They call to us from gleaming counters with promises of dewy complexions and renewed radiance. Nearly every month, there seems to be a new...

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They call to us from gleaming counters with promises of dewy complexions and renewed radiance. Nearly every month, there seems to be a new collection of potions that claim to smooth away wrinkles, fade brown spots and bring back that elusive youthful glow. Try me before you go in for Botox or Restylane or a face-lift, they seem to say.

We asked a dermatologist not affiliated with a beauty company to give us an honest assessment of the claims and ingredients that entice some of us to spend hundreds of dollars each year on products touted as miracle workers.

Do they really work? “I’m asked this question at least 10 times a day,” says dermatologist Sunil Dhawan, a clinical assistant professor at Stanford University School of Medicine.

They work, the doctor says, but in a very limited capacity. The reason: Most beauty products use a smaller concentration of the effective ingredients so that skin irritations are minimized. That means the effectiveness is also lessened.

“Most of these companies make good products. The issue is that they don’t do much if your skin is in need of something more aggressive,” he explains. “It’s a good place to start, but eventually, the over-the-counter products might not be enough.”

Dr. Dhawan’s tips:

• Use a sunblock with an SPF 30 or greater, rain or shine, winter and summer.

• Before you head to the cosmetics counter, ask yourself what you’re trying to tackle: Wrinkles? Dullness?

• For wrinkles, a skin-care regimen should include products that contain Retin A, Vitamin C and glycolic acid.

• For uneven skin tone caused by hyper-pigmentation, use a cream that contains hydroquinone. Most products contain 2 percent hydroquinone, but most doctor-administered lines contain 4 percent.

• Don’t be dazzled by claims that sound miraculous.

• Once you commit to a product, follow directions and use it consistently.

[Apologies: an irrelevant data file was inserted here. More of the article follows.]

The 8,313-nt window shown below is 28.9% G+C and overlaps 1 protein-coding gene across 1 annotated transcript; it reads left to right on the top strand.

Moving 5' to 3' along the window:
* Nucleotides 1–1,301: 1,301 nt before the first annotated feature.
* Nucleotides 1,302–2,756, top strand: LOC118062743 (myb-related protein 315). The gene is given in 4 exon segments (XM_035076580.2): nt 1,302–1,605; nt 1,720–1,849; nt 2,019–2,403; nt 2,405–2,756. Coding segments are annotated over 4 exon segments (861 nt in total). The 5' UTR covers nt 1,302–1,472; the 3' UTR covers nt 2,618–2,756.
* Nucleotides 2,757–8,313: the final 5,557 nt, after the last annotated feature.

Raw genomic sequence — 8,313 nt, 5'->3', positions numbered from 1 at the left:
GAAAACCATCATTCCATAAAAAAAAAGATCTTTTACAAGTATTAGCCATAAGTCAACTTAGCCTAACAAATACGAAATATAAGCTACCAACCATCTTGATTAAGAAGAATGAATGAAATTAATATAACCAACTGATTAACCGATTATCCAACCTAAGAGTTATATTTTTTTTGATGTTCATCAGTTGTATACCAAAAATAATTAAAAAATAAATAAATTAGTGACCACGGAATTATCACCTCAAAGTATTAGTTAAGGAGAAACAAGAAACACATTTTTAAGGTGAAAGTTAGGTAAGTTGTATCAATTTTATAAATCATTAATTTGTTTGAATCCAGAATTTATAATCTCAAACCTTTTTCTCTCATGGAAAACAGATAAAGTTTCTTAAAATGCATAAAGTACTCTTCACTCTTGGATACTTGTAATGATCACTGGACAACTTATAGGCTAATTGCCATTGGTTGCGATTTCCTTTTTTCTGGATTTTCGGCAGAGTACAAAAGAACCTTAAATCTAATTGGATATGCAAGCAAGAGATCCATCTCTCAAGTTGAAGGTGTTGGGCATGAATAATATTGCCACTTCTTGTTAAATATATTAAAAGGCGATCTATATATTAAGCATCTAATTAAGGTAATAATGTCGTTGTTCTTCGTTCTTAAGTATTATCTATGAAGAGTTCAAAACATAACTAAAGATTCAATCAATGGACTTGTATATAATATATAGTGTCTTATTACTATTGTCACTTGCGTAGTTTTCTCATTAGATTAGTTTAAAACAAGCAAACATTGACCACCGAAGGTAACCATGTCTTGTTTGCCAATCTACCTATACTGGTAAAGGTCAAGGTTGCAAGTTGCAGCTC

If you still want to try some over-the-counter products, here are a few of the latest that may — or may not — make a difference.

Lancome Absolue Premium Bx, replenishing cream with SPF 15, $108 for 1.7 ounces, Nordstrom.

Claim: “Sets the new standard in skincare to fight visible effects of age and hormonal changes.”

Key ingredients: Pro-Xylane, a molecule that “restores essential moisture deep in the structure of skin’s surface” and Bio-Network — wild yam, soy, sea algae and barley — which “helps enhance performance for visible rejuvenation.”

Patricia Wexler, M.D., No-Injection Wrinkle Smoother, $45 for 1 ounce, and select Bath and Body Works stores.

Claim: “For frown lines … combination of ingredients relaxes the muscle tension that results in creases and furrows with frequent expression. … Improves the appearance of existing lines.”

Key ingredients: “Gaba Forte relaxes wrinkles while Argireline Peptide smooths lines.”

Joey Double Chin Firming Treatment Patch, $25 for four,

Claim: “Clinically proven to firm the area of the chin as well as minimize the look of fine lines and wrinkles within 30 minutes. Specially formulated to help to boost skin’s collagen.”

Key ingredients: “Ginkgo Biloba Extract, Humulus Lupulus Extract (Hops), Wheat Germ Extract.”

N.V. Perricone Alpha Lipoic Acid Face Firming Activator, $100 for 2 ounces, Sephora stores.

Claim: ” … the NTP complex lifts and contours the skin with immediate visible results … the alpha lipoic acid and gentle alpha hydroxy acids work to minimize enlarged pores, while reducing the appearance of scarring and discolorations in the skin.”

Key ingredients: ” … two powerful antioxidants: Vitamin C ester and alpha lipoic acid, both of which reduce the threat of free radicals and the visible signs of aging.”